The Breath-Our Friend When Dealing With Suffering

The Breath-Our Friend When Dealing With Suffering

Excerpt from “The Bright Tunnel” by Thanissaro Bhikkhu

“Those who don’t discern suffering.” It sounds strange. We all know that there’s suffering in life. The problem is that we don’t really look at it. We try to run away, we try to cover it up—anything not to have to deal with it. As a result, it keeps hounding us. No matter where we go, there it is, right at our heels.

There comes a point where you have to turn around and face it: This is suffering, right here, right now. But if you try to look at it without any tools, without any skills, though, it can seem overwhelming.

This is why we have the path of practice. You work on the precepts so that when you come to the issue of suffering, you don’t carry around a lot of guilt, a lot of denial. These two things really get in the way. If there’s guilt there may be a feeling that, “Maybe I deserve to suffer.” If there’s denial, then there’s the feeling, “This suffering is unjust, it shouldn’t be happening.” Or you just cover it up, pretending that it isn’t happening. Either way you don’t really get to the root of the problem. You don’t understand it.

If you try to understand it without any concentration, it’s hard to maintain your focus. At the same time, it’s hard to maintain a sense of not being threatened by the suffering. This is why we work at developing our concentration, because concentration involves not only a focus but also a sense of wellbeing with your focus. You stay with the breath, get to know the breath, be friends with the breath. This is important. Many times, when we’re working with a meditation object and things don’t seem to be going well, the meditation object seems to become our enemy. If that’s your attitude, you’ll never be able to settle down with it.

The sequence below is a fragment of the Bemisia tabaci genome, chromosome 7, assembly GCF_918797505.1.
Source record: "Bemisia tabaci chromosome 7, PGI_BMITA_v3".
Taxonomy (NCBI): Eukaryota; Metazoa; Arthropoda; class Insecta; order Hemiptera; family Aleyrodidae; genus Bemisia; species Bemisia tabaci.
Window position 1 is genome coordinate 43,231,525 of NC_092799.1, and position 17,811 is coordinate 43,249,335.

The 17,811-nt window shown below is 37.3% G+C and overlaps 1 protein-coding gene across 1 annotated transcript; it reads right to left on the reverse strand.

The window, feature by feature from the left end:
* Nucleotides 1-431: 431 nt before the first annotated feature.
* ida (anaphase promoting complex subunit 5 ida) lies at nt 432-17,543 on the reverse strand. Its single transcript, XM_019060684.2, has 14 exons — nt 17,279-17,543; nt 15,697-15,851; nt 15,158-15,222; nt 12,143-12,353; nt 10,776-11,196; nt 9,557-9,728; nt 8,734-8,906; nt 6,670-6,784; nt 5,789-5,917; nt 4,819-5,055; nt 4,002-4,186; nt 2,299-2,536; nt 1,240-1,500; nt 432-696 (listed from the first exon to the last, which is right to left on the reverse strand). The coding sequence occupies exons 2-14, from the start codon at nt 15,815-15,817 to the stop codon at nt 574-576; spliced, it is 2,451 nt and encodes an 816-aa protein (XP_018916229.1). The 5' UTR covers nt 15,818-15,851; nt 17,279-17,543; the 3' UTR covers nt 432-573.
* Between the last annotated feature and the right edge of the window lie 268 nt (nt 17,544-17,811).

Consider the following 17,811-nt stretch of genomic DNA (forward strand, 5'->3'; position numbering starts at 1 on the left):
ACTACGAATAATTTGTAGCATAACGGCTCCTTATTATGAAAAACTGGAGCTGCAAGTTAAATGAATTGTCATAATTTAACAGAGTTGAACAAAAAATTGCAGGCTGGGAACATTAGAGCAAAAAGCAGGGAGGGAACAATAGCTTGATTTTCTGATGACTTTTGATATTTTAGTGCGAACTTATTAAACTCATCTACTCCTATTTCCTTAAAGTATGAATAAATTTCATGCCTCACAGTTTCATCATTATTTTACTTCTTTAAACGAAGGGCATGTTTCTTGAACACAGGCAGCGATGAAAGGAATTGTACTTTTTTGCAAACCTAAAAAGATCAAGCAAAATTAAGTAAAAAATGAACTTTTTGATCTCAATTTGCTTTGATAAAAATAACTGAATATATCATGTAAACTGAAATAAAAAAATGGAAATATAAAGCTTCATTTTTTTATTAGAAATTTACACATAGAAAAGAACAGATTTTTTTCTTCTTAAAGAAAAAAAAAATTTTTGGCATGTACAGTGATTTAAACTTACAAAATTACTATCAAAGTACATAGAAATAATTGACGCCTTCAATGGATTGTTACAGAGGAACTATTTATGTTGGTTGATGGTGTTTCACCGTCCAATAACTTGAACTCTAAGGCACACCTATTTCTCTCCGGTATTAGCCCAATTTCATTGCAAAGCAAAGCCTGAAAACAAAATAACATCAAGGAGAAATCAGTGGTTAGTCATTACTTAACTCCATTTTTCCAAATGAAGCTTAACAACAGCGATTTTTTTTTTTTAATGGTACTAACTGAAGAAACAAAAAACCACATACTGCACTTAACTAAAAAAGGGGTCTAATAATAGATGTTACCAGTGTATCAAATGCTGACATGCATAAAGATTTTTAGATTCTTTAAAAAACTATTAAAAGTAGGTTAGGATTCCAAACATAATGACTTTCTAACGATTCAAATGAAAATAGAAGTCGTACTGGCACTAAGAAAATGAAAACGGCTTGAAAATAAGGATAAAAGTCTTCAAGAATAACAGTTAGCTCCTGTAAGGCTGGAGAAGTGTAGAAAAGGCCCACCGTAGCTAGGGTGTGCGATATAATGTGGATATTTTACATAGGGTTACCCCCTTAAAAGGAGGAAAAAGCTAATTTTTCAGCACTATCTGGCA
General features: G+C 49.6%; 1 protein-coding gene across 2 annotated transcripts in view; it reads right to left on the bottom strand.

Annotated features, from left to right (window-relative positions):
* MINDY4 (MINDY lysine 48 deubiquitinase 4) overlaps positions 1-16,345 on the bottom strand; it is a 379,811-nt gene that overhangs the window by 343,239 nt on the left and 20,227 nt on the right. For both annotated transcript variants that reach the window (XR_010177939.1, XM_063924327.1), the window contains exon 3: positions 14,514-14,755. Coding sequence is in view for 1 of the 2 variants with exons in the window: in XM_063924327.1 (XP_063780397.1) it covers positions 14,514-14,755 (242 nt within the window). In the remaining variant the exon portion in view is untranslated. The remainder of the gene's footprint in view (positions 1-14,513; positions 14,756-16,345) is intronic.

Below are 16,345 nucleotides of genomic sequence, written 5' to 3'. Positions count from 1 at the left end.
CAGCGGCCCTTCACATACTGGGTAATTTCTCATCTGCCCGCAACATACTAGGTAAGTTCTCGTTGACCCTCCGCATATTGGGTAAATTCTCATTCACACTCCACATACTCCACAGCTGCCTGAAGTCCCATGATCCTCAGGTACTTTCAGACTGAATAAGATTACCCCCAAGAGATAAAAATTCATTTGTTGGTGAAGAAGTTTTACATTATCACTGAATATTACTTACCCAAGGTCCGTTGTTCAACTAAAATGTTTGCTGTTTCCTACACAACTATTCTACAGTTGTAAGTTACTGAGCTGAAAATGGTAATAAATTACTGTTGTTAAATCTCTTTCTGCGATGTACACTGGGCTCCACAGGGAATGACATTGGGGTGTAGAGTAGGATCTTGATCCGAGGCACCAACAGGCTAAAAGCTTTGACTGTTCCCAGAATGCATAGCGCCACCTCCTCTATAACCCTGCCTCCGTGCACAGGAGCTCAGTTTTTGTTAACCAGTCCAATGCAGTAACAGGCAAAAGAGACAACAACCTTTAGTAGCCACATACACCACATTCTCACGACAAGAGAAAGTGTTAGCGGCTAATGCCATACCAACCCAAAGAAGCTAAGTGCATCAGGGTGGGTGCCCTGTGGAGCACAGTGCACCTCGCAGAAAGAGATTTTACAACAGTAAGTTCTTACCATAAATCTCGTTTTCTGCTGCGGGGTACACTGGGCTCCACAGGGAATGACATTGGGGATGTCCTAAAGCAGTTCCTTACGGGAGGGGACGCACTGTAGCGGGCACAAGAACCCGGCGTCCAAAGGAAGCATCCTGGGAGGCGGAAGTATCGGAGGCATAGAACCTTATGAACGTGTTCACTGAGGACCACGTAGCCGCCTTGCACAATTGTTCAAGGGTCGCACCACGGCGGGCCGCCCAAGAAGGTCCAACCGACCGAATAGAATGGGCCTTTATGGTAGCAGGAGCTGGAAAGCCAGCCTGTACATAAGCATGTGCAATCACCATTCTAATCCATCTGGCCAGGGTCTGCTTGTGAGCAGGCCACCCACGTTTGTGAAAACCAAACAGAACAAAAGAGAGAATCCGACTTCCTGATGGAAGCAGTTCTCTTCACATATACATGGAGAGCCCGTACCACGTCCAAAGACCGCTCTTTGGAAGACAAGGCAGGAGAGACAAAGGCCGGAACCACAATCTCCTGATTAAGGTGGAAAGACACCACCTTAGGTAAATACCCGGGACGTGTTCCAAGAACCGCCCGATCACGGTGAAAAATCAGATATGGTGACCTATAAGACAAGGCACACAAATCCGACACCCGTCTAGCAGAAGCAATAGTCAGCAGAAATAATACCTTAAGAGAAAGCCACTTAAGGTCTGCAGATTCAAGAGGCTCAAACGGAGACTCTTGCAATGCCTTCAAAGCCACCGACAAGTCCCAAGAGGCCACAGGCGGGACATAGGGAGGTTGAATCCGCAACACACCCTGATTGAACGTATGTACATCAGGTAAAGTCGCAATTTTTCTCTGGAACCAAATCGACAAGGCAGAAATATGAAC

Realize that the breath is your friend. It’s what’s keeping you alive. If you get to know it, you find it has all sorts of other good qualities, other than maintaining mere survival. It can create a sense of ease, a sense of wellbeing, here in the present moment. You breathe in and feel full throughout the body; you breathe out and feel relaxed throughout the whole body.

There’s a sense of energy and well-being that comes when you get to know the breath and learn to deal with it properly. When the sense of ease, energy, and well-being is solid, you can turn your attention to the issue of suffering. Learn how to discern suffering. Where is it? How is it happening?

The Buddha says, basically, that it comes down to what he calls the five clinging aggregates. There’s form affected by clinging, feeling affected by clinging, perceptions, thought fabrications, consciousness, all of which are affected by clinging. The clinging is what turns them into suffering. The clinging is what tries to wring a happiness out of them that they simply don’t have to offer.


About Steven Goodheart

"I have made a ceaseless effort not to ridicule, not to bewail, not to scorn human actions, but to understand them." Spinoza

One Response to “The Breath-Our Friend When Dealing With Suffering”

  1. I love budha

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